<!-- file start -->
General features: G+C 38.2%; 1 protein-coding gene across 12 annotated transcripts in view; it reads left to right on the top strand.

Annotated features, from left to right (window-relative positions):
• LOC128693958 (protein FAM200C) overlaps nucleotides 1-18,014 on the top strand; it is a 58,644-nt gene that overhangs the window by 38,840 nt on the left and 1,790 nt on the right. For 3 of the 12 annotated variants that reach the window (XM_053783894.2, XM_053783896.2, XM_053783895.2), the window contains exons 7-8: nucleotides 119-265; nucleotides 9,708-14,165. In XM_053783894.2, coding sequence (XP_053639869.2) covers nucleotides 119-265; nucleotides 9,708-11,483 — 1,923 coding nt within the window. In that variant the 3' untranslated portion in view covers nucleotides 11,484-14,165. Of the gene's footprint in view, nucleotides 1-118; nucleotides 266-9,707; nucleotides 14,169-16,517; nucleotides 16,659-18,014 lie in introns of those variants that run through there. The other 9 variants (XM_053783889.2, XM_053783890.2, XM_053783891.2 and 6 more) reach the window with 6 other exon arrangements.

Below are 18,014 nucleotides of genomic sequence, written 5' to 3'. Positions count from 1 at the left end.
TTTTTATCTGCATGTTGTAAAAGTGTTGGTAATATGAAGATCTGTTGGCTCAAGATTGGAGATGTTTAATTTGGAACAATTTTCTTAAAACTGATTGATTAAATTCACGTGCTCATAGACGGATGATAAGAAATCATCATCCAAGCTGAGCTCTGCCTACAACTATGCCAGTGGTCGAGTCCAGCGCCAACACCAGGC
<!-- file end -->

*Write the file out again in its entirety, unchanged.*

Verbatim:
General features: G+C 38.2%; 1 protein-coding gene across 12 annotated transcripts in view; it reads left to right on the top strand.

Annotated features, from left to right (window-relative positions):
• LOC128693958 (protein FAM200C) overlaps nucleotides 1-18,014 on the top strand; it is a 58,644-nt gene that overhangs the window by 38,840 nt on the left and 1,790 nt on the right. For 3 of the 12 annotated variants that reach the window (XM_053783894.2, XM_053783896.2, XM_053783895.2), the window contains exons 7-8: nucleotides 119-265; nucleotides 9,708-14,165. In XM_053783894.2, coding sequence (XP_053639869.2) covers nucleotides 119-265; nucleotides 9,708-11,483 — 1,923 coding nt within the window. In that variant the 3' untranslated portion in view covers nucleotides 11,484-14,165. Of the gene's footprint in view, nucleotides 1-118; nucleotides 266-9,707; nucleotides 14,169-16,517; nucleotides 16,659-18,014 lie in introns of those variants that run through there. The other 9 variants (XM_053783889.2, XM_053783890.2, XM_053783891.2 and 6 more) reach the window with 6 other exon arrangements.

Below are 18,014 nucleotides of genomic sequence, written 5' to 3'. Positions count from 1 at the left end.
TTTTTATCTGCATGTTGTAAAAGTGTTGGTAATATGAAGATCTGTTGGCTCAAGATTGGAGATGTTTAATTTGGAACAATTTTCTTAAAACTGATTGATTAAATTCACGTGCTCATAGACGGATGATAAGAAATCATCATCCAAGCTGAGCTCTGCCTACAACTATGCCAGTGGTCGAGTCCAGCGCCAACACCAGGC